Read More
Latest Stories
Mike McGroarty, owner of Mike’s Backyard Nursery

July 29, 2015

Backyard Success: Mike McGroarty Educates Aspiring Grow…

Mike’s Backyard Nursery sits on a long, narrow, 5-acre property located in Perry, Ohio. There, customers can find a variety of flowering shrubs available, all in 2-quart pots, and all for sale for $5.97 each. Owner Mike McGroarty, a lifelong resident of Perry, says the town has a lot of plant nurseries, including 100 wholesale growers within a 10-mile radius of his house. That doesn’t discourage McGroarty, because he knows that while there are a lot of nurseries in his area, no one else is doing what he is doing. McGroarty has learned about plants — and marketing them to his audience — through decades of experience. He has never hesitated to pass along his knowledge to other growers looking to start their own backyard operations, and has created an entire program to educate aspiring growers. McGroarty Likes To Practice What He Preaches McGroarty’s operation serves as the laboratory for […]

Read More
cannabis, marijuana plant

June 27, 2015

Concern Grows Over Unregulated Pesticide Use On Cannabi…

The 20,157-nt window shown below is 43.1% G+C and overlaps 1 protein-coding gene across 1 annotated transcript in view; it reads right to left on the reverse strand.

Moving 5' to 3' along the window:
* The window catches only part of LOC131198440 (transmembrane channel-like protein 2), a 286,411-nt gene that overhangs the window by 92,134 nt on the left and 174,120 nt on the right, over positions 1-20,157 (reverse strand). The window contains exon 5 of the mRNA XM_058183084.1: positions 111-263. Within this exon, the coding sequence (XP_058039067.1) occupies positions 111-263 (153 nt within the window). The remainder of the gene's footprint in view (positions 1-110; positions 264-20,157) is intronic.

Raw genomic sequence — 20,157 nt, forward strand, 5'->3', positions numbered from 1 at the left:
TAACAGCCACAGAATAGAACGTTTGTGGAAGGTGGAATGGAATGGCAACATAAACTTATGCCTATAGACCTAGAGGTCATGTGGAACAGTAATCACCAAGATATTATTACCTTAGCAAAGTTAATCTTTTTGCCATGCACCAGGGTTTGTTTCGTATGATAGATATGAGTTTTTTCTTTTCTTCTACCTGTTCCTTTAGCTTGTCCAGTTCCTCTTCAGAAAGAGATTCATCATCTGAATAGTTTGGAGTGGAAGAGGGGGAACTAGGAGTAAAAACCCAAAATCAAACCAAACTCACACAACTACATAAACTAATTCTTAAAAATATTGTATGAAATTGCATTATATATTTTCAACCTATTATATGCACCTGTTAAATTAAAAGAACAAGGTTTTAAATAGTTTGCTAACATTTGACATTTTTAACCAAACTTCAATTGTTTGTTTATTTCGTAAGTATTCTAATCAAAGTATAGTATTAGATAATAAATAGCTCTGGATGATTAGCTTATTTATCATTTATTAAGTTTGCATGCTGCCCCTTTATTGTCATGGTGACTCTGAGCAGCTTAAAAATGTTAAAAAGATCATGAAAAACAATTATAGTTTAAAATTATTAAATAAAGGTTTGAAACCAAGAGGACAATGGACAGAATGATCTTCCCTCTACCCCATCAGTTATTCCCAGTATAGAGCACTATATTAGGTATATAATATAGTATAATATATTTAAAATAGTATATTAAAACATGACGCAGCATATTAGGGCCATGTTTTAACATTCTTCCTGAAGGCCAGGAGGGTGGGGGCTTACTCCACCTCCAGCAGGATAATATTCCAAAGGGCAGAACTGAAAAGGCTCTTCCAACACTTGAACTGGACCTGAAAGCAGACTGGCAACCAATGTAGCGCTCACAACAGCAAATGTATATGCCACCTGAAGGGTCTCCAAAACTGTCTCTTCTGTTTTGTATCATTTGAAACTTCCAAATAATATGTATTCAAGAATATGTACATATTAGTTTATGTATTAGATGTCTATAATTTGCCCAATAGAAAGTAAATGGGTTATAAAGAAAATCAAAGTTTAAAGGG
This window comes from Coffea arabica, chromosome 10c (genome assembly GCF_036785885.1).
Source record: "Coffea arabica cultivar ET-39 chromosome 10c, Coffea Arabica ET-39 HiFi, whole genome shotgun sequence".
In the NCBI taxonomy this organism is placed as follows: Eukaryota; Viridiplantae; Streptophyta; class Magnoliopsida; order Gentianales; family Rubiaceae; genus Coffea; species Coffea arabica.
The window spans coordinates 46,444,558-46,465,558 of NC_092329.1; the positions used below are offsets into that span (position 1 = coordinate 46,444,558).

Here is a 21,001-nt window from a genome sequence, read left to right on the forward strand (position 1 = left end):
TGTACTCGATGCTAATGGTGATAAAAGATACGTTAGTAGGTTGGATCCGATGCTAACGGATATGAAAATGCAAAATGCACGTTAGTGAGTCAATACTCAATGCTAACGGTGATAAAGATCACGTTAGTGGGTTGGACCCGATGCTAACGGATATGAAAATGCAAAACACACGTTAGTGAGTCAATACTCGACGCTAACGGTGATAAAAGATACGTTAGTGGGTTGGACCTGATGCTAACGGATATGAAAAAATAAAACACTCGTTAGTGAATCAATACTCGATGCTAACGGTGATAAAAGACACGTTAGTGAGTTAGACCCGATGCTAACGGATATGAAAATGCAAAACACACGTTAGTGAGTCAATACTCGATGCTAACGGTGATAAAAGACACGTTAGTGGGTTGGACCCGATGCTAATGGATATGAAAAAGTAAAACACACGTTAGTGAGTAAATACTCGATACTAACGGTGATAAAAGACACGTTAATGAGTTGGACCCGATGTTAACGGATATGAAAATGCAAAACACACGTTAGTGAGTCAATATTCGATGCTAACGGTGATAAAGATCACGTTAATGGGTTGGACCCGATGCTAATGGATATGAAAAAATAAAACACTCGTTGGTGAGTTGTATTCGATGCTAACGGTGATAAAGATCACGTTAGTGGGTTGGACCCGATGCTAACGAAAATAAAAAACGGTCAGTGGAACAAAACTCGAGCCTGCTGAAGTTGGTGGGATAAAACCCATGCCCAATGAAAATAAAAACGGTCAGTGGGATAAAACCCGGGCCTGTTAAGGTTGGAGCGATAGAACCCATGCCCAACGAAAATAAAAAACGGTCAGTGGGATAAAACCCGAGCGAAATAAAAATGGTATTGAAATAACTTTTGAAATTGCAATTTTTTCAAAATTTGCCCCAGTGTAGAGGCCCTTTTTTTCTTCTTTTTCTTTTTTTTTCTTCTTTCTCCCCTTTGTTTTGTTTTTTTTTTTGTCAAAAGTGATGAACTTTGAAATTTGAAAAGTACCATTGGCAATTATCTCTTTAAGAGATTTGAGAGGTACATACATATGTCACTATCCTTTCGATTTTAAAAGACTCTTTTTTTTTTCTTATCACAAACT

As most growers know well, the federal government regulates all insecticides, fungicides, herbicides and other commercial chemicals used on agricultural crops. Therein lies the problem with use of chemicals on cannabis crops – so far, the feds want nothing to do with legalized marijuana. According to “Concern Grows Over Unregulated Pesticide Use On Cannabis,” a June 17 article on the National Public Radio (NPR) network by Agribusiness Reporter Luke Runyon, the lack of regulated chemicals for cannabis has left growers to experiment on their own. “In the absence of any direction the subject of pesticide use on the crop has just devolved to whatever people think is working or they think is appropriate,” said Colorado State University Entomologist Whitney Cranshaw in the NPR report. “Sometimes they’ve used some things that are appropriate, sometimes unsafe.” Denver officials held tens of thousands of marijuana plants earlier this year due to safety concerns, but […]